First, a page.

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I have data (below) with three different delimiters (the first has a space to the number, the second 3 spaces to the number and the final column a space and then a tab to the number) and I want to be able to generate a list containing sequential values from each column.

 8000.5   16745     0.1257
 8001.0   16745     0.1242
 8001.5   16745     0.1565
 8002.0   16745     0.1595
 8002.5   16745     0.1093
 8003.0   16745     0.1644

I tried some stuff with re. after converting to a string to see if I could parse it this way but it seemed a little bit long-winded to convert and I was wondering if anyone knew a quicker way. Ideal output would be

list 1 = [8000.5, 8001.0, 8001.5 ...]
list 2 = [16745, 16745, 16745, ...]
list 3 = [0.1257, 0.1242, 0.1565, ...]

Thanks!

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4 Answers 4

up vote 1 down vote accepted

Just use a .split(); it'll take any amount of whitespace and split on that (ignoring leading and trailing whitespace altogether):

>>> ex = ' 8000.5   16745     0.1257'
>>> ex.split()
['8000.5', '16745', '0.1257']

If you need floats instead of strings, simply apply float() to each value using map:

>>> ex = ' 8000.5   16745     0.1257'
>>> map(float, ex.split())
[8000.5, 16745.0, 0.1257]
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1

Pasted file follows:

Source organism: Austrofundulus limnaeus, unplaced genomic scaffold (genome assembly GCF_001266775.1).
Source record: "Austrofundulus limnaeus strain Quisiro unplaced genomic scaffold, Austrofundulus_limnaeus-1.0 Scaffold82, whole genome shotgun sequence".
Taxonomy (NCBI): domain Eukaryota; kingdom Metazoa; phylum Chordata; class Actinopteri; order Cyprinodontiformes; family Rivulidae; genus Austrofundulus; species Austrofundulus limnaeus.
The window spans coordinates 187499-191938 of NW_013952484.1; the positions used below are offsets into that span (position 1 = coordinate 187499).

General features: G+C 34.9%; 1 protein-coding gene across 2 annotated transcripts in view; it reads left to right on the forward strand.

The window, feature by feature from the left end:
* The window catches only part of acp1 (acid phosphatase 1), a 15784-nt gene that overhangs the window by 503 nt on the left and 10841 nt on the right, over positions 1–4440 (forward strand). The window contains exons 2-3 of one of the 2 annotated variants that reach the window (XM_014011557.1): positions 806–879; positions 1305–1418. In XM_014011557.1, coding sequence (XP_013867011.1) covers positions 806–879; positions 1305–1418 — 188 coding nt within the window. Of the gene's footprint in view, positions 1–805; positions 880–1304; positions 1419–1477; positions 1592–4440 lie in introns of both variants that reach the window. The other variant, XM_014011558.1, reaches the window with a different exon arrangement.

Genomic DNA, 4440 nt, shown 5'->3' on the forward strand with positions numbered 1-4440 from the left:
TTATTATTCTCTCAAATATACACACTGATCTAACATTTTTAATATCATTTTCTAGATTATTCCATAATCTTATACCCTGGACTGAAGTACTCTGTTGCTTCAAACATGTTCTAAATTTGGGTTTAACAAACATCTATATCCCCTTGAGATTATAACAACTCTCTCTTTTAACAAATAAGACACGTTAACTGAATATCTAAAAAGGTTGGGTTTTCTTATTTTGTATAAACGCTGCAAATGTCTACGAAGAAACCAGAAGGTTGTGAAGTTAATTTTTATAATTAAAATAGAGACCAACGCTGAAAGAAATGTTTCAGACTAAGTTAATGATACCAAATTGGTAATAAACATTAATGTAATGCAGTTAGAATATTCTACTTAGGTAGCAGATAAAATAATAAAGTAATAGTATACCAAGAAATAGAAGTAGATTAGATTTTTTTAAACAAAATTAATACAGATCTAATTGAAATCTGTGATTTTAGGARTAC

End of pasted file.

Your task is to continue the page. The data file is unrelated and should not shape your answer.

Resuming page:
Is strip actually necessary? I think just using split should take care of it. –  mgilson May 29 '12 at 16:26
    
Any better idea on how to get the list of column? –  Mayli May 29 '12 at 16:26
    
@mgilson: heh, if you split on other values leading items are included in the split (e.g. '/one/two'.split('/') > ['', 'one', 'two']. But without an argument, indeed, the strip is not needed. –  Martijn Pieters May 29 '12 at 16:30
    
@Mayli: better how? Not sure what you mean. –  Martijn Pieters May 29 '12 at 16:31
    
Yeah, I was surprised when you said that since it goes against the documented behavior for python 2.7 -- I was wondering if this had been changed in python 3k but (thankfully) I don't think it has changed. –  mgilson May 29 '12 at 16:32

use split()

strs = """ 8000.5   16745     0.1257
 8001.0   16745     0.1242
 8001.5   16745     0.1565
 8002.0   16745     0.1595
 8002.5   16745     0.1093
 8003.0   16745     0.1644"""

list_col= map(list,zip(*(map(float,x.split()) for x in strs.split('\n'))))

print(list(list_col))

output: list of list of columns

[[8000.5, 8001.0, 8001.5, 8002.0, 8002.5, 8003.0], [16745.0, 16745.0, 16745.0, 16745.0, 16745.0, 16745.0], [0.1257, 0.1242, 0.1565, 0.1595, 0.1093, 0.1644]]
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txt = """ 8000.5   16745     0.1257
 8001.0   16745     0.1242
 8001.5   16745     0.1565
 8002.0   16745     0.1595
 8002.5   16745     0.1093
 8003.0   16745     0.1644 """

data = zip(*((float(s) for s in row.split()) for row in txt.split('\n')))

results in

[(8000.5, 8001.0, 8001.5, 8002.0, 8002.5, 8003.0),
 (16745.0, 16745.0, 16745.0, 16745.0, 16745.0, 16745.0),
 (0.1257, 0.1242, 0.1565, 0.1595, 0.1093, 0.1644)]
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use map() instead of two for loops. –  Ashwini Chaudhary May 29 '12 at 16:41
    
@AshwiniChaudhary: I think if you look carefully, you will find our answers do the same amount of work in the same order; the only difference is, I find mine easier to read. –  Hugh Bothwell May 29 '12 at 16:47

Yet another way to do it (s is the initial string):

>>> [map(float, col) for col in zip(*map(str.split, s.splitlines()))]
[[8000.5, 8001.0, 8001.5, 8002.0, 8002.5, 8003.0],
 [16745.0, 16745.0, 16745.0, 16745.0, 16745.0, 16745.0],
 [0.1257, 0.1242, 0.1565, 0.1595, 0.1093, 0.1644]]
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